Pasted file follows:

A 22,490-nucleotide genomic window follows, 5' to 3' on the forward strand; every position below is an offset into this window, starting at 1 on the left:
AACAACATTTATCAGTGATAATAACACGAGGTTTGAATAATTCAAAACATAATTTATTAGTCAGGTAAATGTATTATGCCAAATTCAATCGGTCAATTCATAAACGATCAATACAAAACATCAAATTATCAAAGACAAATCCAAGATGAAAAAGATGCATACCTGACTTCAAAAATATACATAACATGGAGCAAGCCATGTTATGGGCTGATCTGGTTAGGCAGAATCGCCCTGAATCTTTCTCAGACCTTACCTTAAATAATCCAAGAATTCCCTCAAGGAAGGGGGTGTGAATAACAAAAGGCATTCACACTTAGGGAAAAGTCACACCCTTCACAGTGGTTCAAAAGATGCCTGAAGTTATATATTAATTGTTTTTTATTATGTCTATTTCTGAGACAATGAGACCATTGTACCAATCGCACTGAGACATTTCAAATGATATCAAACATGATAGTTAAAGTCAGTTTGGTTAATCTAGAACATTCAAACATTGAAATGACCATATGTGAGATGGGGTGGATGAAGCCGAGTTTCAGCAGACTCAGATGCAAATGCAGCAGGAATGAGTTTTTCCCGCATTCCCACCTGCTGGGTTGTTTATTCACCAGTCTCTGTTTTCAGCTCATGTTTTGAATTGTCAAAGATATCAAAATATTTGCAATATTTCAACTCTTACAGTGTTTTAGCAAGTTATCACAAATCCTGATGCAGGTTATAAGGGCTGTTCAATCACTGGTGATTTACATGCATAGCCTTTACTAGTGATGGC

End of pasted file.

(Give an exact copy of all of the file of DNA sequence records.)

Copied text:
A 22,490-nucleotide genomic window follows, 5' to 3' on the forward strand; every position below is an offset into this window, starting at 1 on the left:
AACAACATTTATCAGTGATAATAACACGAGGTTTGAATAATTCAAAACATAATTTATTAGTCAGGTAAATGTATTATGCCAAATTCAATCGGTCAATTCATAAACGATCAATACAAAACATCAAATTATCAAAGACAAATCCAAGATGAAAAAGATGCATACCTGACTTCAAAAATATACATAACATGGAGCAAGCCATGTTATGGGCTGATCTGGTTAGGCAGAATCGCCCTGAATCTTTCTCAGACCTTACCTTAAATAATCCAAGAATTCCCTCAAGGAAGGGGGTGTGAATAACAAAAGGCATTCACACTTAGGGAAAAGTCACACCCTTCACAGTGGTTCAAAAGATGCCTGAAGTTATATATTAATTGTTTTTTATTATGTCTATTTCTGAGACAATGAGACCATTGTACCAATCGCACTGAGACATTTCAAATGATATCAAACATGATAGTTAAAGTCAGTTTGGTTAATCTAGAACATTCAAACATTGAAATGACCATATGTGAGATGGGGTGGATGAAGCCGAGTTTCAGCAGACTCAGATGCAAATGCAGCAGGAATGAGTTTTTCCCGCATTCCCACCTGCTGGGTTGTTTATTCACCAGTCTCTGTTTTCAGCTCATGTTTTGAATTGTCAAAGATATCAAAATATTTGCAATATTTCAACTCTTACAGTGTTTTAGCAAGTTATCACAAATCCTGATGCAGGTTATAAGGGCTGTTCAATCACTGGTGATTTACATGCATAGCCTTTACTAGTGATGGC